International Tax Planning and Prevention of Abuse
There are so many faced paced tax, legislative and regulatory developments happening around the world. Multinational businesses must keep up to date with these in order to compete and survive in today’s globalized markets. In addition to these, there are also many challenges such as new business models, liquidity concerns and evolving information technologies.
These make is hard to efficiently manage a business on a global scale. All of these factors makes it necessary for the tax departments to be agile and well-versed in both internal and external developments. They have to deal with competing goals and interests worldwide. This is where international tax planning comes in. If you want your company to achieve a competitive effective tax rate, then you need to chalk out some global tax strategies and tax functions that are in keeping with the corporate strategy, planning and operations if your company.
International tax planning is very important for those people who are planning to expand into new jurisdictions, need cash flow in your overseas operations, or want to manage your treasury function globally. It is also important for defending a tax authority challenge, for example, on thin capitalization. International tax planning can include the following areas:
- Business models
- Cross-border financing and treasury solutions
- Inbound and outbound structuring
- Controlled foreign companies tax planning
- Tax efficient supply chain
- Income tax treaties
- Profit repatriation
- Loss utilization
- Intellectual property and intangible assets management
- Regional tax issues, for example, EU tax harmonization
- Credit management and planning
Individuals who want to conduct their business or run their enterprises in more than one country face a new dilemma regarding taxes. If they earn profits in once country, then they could liable for taxes for the profits earned in another country. This gives rise to a phenomenon called double taxation, where you would be taxed in the country where the profits were actually earned and then in another country where a branch of your company exists. Double taxation can occur in the case of direct exports, where a pure exporter is not a resident of the foreign country. Neither does he have foreign activity, or receives any dividends, license income, or interest income from the foreign country. It can also occur in the case of foreign subsidiaries and permanent establishments, where the source principle activity is conducted in the country. An example of such a fixed place of business is an office or factory, or a dependent agent in the country who has the power to conclude contracts there.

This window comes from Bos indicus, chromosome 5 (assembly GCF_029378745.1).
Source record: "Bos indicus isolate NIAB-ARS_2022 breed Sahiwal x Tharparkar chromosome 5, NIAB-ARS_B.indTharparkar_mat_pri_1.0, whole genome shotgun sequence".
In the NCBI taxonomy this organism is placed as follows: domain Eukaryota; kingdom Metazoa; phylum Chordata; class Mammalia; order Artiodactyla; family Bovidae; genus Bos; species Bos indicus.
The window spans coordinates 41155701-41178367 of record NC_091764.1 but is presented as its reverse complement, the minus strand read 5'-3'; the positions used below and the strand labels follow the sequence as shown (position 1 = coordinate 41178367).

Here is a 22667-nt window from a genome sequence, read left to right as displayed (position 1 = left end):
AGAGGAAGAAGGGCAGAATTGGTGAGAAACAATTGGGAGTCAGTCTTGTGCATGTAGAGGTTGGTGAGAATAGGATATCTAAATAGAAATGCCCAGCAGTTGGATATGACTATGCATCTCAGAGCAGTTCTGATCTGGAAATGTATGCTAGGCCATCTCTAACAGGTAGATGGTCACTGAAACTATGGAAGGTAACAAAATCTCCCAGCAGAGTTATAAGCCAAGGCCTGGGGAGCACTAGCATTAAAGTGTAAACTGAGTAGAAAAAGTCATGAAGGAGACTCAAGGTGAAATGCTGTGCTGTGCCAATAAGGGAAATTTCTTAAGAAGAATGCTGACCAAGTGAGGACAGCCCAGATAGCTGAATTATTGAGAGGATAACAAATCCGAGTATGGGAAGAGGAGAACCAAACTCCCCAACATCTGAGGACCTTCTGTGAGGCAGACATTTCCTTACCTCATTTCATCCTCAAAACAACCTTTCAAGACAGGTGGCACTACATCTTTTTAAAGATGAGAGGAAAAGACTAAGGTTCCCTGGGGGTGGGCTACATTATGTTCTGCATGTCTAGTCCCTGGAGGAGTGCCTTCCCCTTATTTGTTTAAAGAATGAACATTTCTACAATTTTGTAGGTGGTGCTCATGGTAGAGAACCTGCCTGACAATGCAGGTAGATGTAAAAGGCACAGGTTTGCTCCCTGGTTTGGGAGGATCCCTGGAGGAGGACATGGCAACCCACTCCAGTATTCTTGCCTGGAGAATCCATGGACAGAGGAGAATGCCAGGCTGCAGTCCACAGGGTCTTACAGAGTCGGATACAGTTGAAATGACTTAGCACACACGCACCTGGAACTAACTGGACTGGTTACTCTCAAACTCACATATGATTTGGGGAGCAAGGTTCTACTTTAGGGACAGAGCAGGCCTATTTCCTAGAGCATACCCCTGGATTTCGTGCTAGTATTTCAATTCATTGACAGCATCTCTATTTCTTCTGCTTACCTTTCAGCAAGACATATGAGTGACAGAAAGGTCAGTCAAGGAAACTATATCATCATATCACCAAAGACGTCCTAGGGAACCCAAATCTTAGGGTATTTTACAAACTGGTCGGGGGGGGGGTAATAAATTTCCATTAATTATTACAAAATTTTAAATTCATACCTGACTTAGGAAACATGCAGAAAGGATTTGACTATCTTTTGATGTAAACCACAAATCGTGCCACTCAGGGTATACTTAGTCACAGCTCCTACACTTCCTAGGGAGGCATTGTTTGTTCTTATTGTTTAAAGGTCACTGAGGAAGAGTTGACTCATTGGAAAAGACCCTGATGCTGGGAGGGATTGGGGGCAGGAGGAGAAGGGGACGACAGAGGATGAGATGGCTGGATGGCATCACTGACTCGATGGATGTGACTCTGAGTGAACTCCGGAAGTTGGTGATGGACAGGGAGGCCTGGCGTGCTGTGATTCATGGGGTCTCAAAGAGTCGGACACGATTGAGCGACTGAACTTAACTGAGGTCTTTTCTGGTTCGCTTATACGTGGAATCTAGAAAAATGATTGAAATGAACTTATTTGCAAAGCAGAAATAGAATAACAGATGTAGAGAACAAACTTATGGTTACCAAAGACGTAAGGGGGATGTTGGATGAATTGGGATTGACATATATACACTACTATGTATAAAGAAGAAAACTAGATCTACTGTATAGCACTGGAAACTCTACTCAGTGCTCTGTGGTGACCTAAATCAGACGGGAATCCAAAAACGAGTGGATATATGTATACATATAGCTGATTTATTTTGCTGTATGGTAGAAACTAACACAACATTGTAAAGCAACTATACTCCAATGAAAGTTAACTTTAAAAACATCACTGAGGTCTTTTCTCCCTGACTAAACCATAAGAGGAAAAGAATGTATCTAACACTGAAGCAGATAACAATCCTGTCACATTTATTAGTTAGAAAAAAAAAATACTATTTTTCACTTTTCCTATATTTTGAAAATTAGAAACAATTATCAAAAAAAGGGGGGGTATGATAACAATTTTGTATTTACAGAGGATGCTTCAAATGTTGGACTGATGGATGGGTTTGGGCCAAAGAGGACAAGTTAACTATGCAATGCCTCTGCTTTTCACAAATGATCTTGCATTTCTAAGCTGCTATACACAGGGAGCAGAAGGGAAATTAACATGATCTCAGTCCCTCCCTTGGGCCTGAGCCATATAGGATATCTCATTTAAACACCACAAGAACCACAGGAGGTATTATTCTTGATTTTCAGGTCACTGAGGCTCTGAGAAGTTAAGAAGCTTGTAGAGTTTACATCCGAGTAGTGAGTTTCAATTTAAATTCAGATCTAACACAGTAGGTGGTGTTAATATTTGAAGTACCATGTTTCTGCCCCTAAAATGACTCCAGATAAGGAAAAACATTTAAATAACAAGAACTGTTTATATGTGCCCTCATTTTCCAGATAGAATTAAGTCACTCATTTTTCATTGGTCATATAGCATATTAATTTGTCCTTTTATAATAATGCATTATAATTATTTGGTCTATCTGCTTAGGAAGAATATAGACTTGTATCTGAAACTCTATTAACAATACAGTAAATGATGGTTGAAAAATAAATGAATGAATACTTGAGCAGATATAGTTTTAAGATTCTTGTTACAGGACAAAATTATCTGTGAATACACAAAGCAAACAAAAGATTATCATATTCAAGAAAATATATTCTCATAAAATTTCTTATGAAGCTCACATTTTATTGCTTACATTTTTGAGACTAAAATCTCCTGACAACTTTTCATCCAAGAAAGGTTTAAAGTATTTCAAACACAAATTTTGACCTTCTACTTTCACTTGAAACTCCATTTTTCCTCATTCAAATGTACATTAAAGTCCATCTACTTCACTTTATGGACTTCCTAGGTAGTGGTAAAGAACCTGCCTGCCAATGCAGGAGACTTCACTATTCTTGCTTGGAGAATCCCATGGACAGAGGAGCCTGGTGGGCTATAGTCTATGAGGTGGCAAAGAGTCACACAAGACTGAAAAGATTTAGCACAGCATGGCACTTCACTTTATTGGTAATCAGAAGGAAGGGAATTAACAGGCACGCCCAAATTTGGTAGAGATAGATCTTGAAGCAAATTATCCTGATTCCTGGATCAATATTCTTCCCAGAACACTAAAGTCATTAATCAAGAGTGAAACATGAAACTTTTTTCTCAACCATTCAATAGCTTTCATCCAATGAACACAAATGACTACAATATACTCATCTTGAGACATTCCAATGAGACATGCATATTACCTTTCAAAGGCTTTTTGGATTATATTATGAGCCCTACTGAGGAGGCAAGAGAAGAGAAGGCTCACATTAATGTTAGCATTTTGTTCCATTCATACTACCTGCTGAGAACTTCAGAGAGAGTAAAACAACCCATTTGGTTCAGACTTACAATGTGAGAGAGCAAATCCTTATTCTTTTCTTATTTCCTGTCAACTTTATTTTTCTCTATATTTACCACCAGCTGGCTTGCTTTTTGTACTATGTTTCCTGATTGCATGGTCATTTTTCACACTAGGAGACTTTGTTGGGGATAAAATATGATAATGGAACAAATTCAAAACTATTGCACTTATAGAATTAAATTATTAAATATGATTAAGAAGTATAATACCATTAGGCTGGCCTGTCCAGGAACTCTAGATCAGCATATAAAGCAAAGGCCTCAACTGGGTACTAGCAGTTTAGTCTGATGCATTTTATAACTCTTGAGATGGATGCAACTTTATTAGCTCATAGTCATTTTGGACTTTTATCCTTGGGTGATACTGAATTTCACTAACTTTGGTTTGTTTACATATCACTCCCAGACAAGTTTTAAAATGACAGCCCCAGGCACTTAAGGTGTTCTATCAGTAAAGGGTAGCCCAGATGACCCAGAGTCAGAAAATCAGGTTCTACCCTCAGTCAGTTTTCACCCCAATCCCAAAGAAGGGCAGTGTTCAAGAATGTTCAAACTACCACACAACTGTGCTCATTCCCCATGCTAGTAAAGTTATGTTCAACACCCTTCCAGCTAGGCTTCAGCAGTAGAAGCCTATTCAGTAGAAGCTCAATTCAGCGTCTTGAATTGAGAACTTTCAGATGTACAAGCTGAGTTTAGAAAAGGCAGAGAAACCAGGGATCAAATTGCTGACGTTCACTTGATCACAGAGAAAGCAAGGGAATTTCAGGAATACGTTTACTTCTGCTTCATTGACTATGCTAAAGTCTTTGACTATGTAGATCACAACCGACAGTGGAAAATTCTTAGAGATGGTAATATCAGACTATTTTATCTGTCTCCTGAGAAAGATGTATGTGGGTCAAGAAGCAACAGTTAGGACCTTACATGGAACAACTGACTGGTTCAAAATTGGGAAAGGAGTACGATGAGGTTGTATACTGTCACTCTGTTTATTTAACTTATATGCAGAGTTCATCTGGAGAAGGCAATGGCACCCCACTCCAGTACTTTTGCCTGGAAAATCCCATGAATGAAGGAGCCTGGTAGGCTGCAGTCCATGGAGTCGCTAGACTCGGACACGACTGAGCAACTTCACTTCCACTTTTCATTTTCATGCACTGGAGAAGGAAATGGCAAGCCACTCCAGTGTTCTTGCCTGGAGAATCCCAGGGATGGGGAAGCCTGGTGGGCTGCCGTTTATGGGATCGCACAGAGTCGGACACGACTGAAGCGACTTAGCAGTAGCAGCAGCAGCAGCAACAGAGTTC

Careful international tax planning has to take place to make sure that your business is not penalized for doing business in more than one country. Taxes such as sales tax or value-added tax may be avoided in the second country if one plans international tax strategies carefully. Payments leaving the country in the form or interest, royalties and dividends are also very likely to be taxed by the foreign country. Sale of assets to parties in another country or capital gains can also be subject to taxes.In these cases, relief from double taxation can come in the form of unilateral measure in national tax codes. Relief from double taxation can also come in the form of bilateral tax treaty which supersedes the national rules. These are often based on the OECD Model Tax Treaty. You can also prevent tax abuse to your company by forming regional holding companies which hold the shares in regional distribution companies. Placing them in a jurisdiction that has an advantageous tax regime for such holding companies and a broad network of double taxation treaties enables individuals to efficiently manage tax liabilities. Some regions are free-trade zones within a country. It is also beneficial if regional managers gain detailed knowledge of regulatory and tax requirements in the region. This will allow them to giving them to actively engage in international tax planning and react quickly to regulatory changes.